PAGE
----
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Weird and Tragic Shores: The Story of Charles Francis Hall, Explorer (Modern Library Exploration) Paperback – April 4, 2000

4.3 out of 5 stars 15 customer reviews

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Editorial Reviews

Review

"Fascinating."--The Boston Globe

"Spellbinding."--Library Journal

"One of the best Arctic narratives ever written."--David Roberts

From the Inside Flap

In 1860, fifteen years after Sir John Franklin's ill-fated expedition disappeared in the Arctic, a Cincinnati businessman named Charles Francis Hall set out to locate and rescue the expedition's survivors. He was an amateur explorer, without any scientific training or experience, but he was driven by a sense of personal destiny and of religious and patriotic mission. Despite the odds against him, he made three forays into the far North, the final--and fatal--one taking him farther north than any westerner had ever gone before. But Hall was suddenly taken ill on that voyage and died under mysterious circumstances.
Ninety-seven years later, Chauncey Loomis headed an expedition to Hall's grave in northwestern Greenland. He exhumed Hall's frozen body and performed an autopsy. His findings suggest that the investigators of Hall's death nervously sidestepped the damning evidence. Loomis has written a masterful biography-cum-mystery that brilliantly evokes the lure of the Arctic and the brutal contest between man and nature.
With a new Introduction by Andrea Barrett, author of "The Voyage of the Narwhal
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Product Details

  • Series: Modern Library Exploration
  • Paperback: 392 pages
  • Publisher: Modern Library (April 4, 2000)
  • Language: English
  • ISBN-10: 037575525X
  • ISBN-13: 978-0375755255
  • Product Dimensions: 5.5 x 0.8 x 8.5 inches
  • Shipping Weight: 1.2 pounds (View shipping rates and policies)
  • Average Customer Review: 4.3 out of 5 stars  See all reviews (15 customer reviews)
  • Amazon Best Sellers Rank: #537,176 in Books (See Top 100 in Books)

Customer Reviews

Top Customer Reviews

By Susan R. Matthews on June 12, 2000
Format: Paperback
Charles Francis Hall was an odd sort, but a man whose experiences grant us access to the information then preserved within the Inuit collective memory as regards encounters with the Franklin expedition -- and, significantly, other expeditions as well.
While Cook's experience with his Inuit contracts proved ultimately frustrating to him, subsequent analysis of what he heard may provide genuine information on what went on with the Franklin expedition (and what went wrong).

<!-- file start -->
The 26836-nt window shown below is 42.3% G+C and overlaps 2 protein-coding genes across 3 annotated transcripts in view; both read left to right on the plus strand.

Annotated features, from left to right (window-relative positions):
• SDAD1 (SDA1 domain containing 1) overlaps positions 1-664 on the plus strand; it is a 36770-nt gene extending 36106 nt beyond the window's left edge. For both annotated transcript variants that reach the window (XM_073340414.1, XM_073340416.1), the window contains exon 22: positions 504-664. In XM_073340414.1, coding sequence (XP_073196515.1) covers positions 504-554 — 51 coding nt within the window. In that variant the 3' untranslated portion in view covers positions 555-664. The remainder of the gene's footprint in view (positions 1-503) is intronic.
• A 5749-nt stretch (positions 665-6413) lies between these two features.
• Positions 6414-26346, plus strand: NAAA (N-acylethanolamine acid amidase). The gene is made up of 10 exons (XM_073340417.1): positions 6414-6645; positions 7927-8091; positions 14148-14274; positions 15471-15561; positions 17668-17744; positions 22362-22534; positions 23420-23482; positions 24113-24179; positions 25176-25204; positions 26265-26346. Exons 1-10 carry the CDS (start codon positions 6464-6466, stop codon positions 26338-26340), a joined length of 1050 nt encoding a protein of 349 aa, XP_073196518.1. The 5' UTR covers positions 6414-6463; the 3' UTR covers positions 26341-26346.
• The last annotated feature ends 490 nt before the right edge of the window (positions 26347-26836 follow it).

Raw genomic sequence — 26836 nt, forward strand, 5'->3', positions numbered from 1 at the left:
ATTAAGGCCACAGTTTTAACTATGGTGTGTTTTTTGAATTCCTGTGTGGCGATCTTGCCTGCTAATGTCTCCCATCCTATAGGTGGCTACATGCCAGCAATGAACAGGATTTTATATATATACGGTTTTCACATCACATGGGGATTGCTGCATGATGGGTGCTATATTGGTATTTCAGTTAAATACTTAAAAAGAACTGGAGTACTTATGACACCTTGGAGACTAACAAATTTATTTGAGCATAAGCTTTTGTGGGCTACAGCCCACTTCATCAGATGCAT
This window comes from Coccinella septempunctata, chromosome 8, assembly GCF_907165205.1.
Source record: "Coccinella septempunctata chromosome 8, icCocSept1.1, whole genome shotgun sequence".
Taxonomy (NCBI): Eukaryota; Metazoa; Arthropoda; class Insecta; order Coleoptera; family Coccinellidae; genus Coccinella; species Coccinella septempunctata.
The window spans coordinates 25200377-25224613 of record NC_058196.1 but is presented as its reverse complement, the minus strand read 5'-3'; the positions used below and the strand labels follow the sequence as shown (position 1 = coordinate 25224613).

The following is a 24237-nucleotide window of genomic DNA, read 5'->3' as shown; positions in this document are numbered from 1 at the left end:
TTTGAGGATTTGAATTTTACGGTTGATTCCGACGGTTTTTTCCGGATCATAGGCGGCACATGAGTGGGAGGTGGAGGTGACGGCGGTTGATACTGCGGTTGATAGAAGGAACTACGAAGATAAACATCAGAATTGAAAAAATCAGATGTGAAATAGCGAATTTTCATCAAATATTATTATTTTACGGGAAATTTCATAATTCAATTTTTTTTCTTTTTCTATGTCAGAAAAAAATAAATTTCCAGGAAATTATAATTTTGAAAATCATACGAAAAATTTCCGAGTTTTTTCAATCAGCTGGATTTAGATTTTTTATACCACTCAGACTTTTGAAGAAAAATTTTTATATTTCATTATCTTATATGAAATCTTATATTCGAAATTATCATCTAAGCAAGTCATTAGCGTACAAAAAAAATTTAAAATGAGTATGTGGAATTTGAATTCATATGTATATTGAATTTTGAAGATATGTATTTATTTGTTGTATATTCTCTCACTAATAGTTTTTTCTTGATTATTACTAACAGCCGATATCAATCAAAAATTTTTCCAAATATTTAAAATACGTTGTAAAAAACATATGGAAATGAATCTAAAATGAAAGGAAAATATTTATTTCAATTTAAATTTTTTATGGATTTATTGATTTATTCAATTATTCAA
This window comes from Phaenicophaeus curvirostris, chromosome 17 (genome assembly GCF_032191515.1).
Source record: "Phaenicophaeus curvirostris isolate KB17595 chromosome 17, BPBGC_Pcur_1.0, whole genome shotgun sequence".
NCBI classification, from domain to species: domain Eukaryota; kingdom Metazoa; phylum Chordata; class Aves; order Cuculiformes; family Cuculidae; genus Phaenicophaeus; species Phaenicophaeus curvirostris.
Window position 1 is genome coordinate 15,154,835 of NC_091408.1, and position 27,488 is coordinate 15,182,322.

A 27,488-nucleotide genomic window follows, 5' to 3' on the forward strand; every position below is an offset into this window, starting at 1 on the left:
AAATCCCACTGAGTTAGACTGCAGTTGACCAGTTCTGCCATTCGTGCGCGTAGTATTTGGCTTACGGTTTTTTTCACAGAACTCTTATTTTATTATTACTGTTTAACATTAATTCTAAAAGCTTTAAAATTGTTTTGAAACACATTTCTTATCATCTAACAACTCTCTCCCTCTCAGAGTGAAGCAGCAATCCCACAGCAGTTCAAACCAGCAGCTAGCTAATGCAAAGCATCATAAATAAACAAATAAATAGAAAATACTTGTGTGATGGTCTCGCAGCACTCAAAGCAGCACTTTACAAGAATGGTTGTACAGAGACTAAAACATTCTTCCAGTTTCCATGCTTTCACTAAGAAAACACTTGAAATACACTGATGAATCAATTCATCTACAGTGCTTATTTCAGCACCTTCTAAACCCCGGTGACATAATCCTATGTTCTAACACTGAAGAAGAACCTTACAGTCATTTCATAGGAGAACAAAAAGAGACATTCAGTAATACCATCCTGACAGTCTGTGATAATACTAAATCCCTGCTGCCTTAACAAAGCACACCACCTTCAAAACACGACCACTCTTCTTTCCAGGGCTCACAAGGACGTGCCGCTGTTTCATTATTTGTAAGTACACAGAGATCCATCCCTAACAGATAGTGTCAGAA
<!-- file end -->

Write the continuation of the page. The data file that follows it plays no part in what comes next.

The book is well written, interesting, and contains high drama and Artic adventure all its own. I would emphatically read it in concert with David Woodman's "Strangers Among Us," a careful analysis of the Inuit testimony received by Hall that provides what may be the last word on the fate of the Franklin expedition from the descendants of people who made periodic contact with the men from the Erebus and Terror at various points during the painful deterioration of ships and crew.
This book, now back in print, should not be missed by people with an interest in nineteenth century British and U.S. experiences in the Arctic. It has drama and human interest all its own, and deserves its place in the literature of Polar exploration in general, John Franklin's last expedition in particular.
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Format: Paperback
Chauncey Loomis' Weird and Tragic Shores is indeed all that. It tells the story of businessman and amateur explorer Charles Francis Hall. He goes in search of traces (possibly survivors?) of Sir John Franklin's expedition. The third trip goes wrong and Charles Francis Hall dies and is buried in the North. This book is driven by the personality of Hall and it is quite the personality. He is obsessed, unlucky, amateurish at times, belligerent, and stubborn, but the best word that could be one used to describe him is one that is applied to the Arctic itself, weird. The author captures the personality vividly with contemporary accounts, particulary those of Hall himself. It is an interesting book of a footnote character in the great age of Arcitc exploration, and sometimes through these footnotes in history one can see the truth behind what drives the explorers in its rawest form. An entertaining addition to the annals of history of the North.
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Format: Paperback